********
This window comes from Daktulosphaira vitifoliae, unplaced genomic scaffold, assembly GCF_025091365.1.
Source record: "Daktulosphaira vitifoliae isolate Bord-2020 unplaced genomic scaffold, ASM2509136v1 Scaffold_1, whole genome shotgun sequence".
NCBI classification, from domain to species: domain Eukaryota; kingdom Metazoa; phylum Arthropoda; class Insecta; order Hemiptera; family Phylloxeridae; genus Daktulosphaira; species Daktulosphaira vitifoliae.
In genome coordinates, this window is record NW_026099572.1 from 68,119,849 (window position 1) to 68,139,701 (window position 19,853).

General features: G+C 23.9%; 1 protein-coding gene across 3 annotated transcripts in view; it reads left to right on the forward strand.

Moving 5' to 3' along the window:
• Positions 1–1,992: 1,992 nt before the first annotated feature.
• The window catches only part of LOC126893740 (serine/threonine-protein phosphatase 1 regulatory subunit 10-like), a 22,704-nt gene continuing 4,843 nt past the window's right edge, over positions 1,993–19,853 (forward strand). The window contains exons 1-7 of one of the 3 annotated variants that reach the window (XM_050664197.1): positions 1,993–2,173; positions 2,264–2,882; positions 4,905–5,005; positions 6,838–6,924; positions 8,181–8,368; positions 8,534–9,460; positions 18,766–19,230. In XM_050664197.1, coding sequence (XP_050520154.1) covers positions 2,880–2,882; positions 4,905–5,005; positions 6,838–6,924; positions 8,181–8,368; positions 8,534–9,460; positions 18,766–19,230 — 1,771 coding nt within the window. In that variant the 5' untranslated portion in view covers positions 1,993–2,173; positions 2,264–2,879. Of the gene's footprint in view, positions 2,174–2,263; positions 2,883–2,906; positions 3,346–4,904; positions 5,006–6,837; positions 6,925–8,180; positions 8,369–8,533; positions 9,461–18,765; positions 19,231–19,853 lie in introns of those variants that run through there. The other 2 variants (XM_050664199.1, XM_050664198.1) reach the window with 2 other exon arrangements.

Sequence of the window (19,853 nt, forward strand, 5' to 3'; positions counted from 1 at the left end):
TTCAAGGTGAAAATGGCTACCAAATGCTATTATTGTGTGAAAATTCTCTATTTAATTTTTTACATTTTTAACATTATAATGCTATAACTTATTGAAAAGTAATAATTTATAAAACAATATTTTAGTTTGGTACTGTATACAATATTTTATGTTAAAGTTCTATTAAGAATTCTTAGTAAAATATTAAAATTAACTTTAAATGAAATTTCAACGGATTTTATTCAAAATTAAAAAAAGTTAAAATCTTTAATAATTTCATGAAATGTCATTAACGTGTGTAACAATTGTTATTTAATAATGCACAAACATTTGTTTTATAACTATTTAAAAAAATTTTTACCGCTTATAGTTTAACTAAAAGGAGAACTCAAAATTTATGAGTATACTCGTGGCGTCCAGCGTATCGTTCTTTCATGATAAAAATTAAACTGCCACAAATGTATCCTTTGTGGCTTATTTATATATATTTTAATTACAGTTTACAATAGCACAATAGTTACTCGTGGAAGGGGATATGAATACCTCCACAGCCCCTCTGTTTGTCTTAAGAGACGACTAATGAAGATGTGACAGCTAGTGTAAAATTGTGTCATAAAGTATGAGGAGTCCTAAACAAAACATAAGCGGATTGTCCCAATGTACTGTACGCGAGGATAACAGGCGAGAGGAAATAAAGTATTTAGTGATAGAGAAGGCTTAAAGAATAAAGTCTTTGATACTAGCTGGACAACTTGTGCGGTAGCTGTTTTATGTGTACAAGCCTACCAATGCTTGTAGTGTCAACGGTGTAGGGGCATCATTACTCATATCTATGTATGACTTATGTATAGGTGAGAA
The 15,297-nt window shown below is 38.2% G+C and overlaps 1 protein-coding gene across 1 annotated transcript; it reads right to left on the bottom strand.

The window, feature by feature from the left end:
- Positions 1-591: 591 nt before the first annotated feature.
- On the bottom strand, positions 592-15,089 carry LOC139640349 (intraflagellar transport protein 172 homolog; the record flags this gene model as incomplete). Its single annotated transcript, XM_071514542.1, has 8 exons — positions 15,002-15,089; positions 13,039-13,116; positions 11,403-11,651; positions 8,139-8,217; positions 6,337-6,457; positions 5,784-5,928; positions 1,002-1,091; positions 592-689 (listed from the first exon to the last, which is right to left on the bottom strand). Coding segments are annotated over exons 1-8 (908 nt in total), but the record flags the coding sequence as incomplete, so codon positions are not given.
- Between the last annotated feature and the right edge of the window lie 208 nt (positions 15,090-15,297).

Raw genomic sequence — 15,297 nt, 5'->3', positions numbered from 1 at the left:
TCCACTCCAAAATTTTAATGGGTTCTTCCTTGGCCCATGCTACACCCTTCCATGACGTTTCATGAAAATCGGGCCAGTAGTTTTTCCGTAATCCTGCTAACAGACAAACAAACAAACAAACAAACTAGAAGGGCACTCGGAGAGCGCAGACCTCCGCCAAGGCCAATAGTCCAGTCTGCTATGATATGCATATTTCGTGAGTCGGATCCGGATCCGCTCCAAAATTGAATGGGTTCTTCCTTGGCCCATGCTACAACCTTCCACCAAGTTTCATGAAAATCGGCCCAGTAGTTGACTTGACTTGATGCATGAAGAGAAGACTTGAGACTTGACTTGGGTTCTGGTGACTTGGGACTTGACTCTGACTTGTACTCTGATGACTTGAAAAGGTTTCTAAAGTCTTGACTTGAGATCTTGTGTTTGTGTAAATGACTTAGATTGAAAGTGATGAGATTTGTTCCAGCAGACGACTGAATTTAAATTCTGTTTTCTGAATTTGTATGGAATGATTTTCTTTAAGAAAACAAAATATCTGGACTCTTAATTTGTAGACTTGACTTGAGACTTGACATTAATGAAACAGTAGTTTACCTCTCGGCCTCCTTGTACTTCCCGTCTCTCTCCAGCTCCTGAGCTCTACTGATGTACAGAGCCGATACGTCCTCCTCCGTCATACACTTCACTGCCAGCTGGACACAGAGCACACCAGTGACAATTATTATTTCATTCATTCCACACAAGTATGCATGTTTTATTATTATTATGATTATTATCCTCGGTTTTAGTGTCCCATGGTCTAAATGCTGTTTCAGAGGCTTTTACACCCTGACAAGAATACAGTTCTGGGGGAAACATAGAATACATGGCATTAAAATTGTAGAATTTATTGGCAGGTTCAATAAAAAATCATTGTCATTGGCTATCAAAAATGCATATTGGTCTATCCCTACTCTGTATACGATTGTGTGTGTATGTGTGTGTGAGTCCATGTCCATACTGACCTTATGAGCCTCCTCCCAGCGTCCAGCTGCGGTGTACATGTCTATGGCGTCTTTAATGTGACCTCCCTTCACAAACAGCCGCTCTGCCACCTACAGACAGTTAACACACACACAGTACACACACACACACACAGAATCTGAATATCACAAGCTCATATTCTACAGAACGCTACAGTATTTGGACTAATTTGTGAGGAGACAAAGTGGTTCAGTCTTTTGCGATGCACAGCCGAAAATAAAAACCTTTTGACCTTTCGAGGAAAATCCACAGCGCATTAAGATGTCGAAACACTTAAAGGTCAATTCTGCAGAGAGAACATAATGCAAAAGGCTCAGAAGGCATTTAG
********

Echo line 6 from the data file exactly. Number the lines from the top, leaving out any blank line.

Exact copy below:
Moving 5' to 3' along the window: